SOPA Activism Moves Republicans More Than Democrats
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Yesterday’s SOPA strike was enormously successful, not only raising attention to the issue but moving a tremendous amount of politicians for a one-day event. Over 4.5 million people signed Google’s petition against SOPA. The Wikipedia action gave high-profile attention to the issue as well, and even if Facebook and Twitter’s responses were muted, overall the online community made themselves heard.
But those of us charting the protest yesterday were struck by how most of the lawmakers turning against the bill were Republicans. If you look at the latest whip count on PIPA, for example, you see that more Republicans oppose it at this point than Democrats.
Instead, Democrats by and large finessed their responses, claiming that they would work to fix the finished product. Markos Moulitsas lets Democrats have it:
You have an entire wired generation focused on this issue like a laser, fighting like hell to protect their online freedoms, and it’s FUCKING REPUBLICANS who are playing the heroes by dropping support?
Those goddam Democrats would rather keep collecting their Hollywood checks, than heed the will of millions of Americans who have lent their online voice in an unprecedented manner.
Are they really this stupid? Can they really be this idiotic?
Are they really going to cede this issue to Republicans, hand them this massive public victory, then get left with nothing but public scorn when SOPA and PIPA go down in flames?
To be clear, this is more of an issue with Congress. The Obama Administration responded last weekend with opposition to aspects of SOPA and PIPA, and the Obama 2012 campaign put out a petition on the issue yesterday (kind of leading from behind, but they’re in the right place). And there are plenty of Democrats who listened to their constituents yesterday, mostly the ones who will have to gain their support. Tim Holden, in a tough race in Pennsylvania, withdrew his SOPA support yesterday. Tammy Baldwin, running for Senate in Wisconsin, made a great statement of opposition. And candidates trying to get into the House, like Jose Hernandez in California, stood with the online community.
The problematic figures here are the institutional Congressional Democrats, the ones who don’t have an election coming up, or whose seats are safe, who simply welcome the campaign checks, mostly from the entertainment industry, and the power and influence that goes along with them. A former lobbyist writes at The Verge that this issue will ultimately get decided by the size of those checks.
Even if SOPA and PIPA die on the vine, Congress will be back with fresh legislation and cute new propaganda-laden titles, courtesy of the MPAA and RIAA’s ruthlessly effective combination of money and patience — a combination the tech community has shown little interest in matching. To change Congress, you have to change who Congress listens to. But more importantly, you have to change what those people are saying — and to do that you need to peer outside the marble halls of Congress and focus your gaze squarely on Silicon Valley.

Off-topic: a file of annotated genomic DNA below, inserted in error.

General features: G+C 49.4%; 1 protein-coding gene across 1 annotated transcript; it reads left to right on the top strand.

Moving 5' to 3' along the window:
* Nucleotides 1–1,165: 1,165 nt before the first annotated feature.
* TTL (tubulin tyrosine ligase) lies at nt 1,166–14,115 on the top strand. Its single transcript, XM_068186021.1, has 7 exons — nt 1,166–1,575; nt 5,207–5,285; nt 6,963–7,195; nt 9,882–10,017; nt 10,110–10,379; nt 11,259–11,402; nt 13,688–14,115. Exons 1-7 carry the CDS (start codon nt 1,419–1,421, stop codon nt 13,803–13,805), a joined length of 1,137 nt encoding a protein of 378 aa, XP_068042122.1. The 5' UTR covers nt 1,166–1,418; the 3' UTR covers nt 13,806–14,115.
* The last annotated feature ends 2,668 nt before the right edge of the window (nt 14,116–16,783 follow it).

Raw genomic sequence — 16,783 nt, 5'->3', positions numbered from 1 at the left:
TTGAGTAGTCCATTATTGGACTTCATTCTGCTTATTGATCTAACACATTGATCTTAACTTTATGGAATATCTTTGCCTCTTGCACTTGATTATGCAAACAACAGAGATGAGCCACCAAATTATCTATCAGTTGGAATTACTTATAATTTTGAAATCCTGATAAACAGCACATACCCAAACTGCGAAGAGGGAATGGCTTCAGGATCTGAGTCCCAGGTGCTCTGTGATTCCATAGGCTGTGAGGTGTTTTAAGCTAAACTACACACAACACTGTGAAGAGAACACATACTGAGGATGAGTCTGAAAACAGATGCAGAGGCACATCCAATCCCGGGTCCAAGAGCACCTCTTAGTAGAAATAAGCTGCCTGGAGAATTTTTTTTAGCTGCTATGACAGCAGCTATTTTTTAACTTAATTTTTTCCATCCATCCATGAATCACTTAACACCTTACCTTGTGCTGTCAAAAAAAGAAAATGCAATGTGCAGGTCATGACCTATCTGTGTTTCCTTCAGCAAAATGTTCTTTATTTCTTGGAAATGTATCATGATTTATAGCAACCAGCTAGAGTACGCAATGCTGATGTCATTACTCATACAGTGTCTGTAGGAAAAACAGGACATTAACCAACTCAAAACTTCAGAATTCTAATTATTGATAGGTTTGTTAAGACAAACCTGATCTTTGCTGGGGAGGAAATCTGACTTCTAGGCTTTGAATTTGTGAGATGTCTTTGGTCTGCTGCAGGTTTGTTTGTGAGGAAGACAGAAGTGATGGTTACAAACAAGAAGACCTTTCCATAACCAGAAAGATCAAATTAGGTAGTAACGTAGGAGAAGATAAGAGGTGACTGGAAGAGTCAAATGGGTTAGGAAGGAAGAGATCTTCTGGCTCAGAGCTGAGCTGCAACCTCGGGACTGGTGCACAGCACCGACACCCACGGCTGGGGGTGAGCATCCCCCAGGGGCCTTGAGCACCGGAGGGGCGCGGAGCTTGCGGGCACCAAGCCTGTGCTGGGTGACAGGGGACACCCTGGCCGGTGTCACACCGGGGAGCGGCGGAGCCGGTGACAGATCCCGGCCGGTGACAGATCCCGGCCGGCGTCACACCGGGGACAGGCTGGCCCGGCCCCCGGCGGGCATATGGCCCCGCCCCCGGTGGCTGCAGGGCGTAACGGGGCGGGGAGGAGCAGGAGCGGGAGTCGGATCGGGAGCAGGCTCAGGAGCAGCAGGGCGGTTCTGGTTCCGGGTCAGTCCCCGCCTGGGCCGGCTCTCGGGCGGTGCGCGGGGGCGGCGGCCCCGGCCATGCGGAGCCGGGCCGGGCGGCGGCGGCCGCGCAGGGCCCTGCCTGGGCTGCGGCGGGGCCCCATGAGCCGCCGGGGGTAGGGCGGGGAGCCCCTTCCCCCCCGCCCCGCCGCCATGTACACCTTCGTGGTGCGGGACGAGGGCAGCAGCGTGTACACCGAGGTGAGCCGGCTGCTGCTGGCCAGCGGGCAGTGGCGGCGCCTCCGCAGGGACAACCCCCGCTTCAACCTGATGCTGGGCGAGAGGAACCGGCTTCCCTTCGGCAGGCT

As long as the entertainment industry spends more money in Washington than the tech industry, bad laws like SOPA and PIPA will appear with frightening regularity. The government will seem ignorant and unresponsive to the internet community for as long as the internet community refuses to participate — that’s just how this works.
Congress is a game, and anyone who wants to get something done in government plays. Those who don’t play never accomplish anything. It’s a game of reputation, relationships, back-room deals, and big money. And if you haven’t called or written your representatives, or engaged someone to advocate on your behalf, you’re not even spectating from the bleachers — as far as Congress is concerned, you’re sitting in your car listening to the game on the radio, somewhere in the uncharted Canadian tundra. Meanwhile, special interest groups help decide the batting order, while lobbyists line the bases, waving their pet legislation home.
This traditional view is becoming less true, in part because of the large megaphone that the Internet allows. Attention can get raised on issues that normally stay behind the scenes, and those politicians responsive to public opinion will shift their view. The problem is that this power relationship only works when the politicians listen to their grassroots. And in general terms, that describes the Republican relationship to the Tea Party, not the Democratic relationship to their grassroots. The Tea Party has struck fear into their party; the progressive movement inspires laughter. And that’s why you saw the movement you saw yesterday.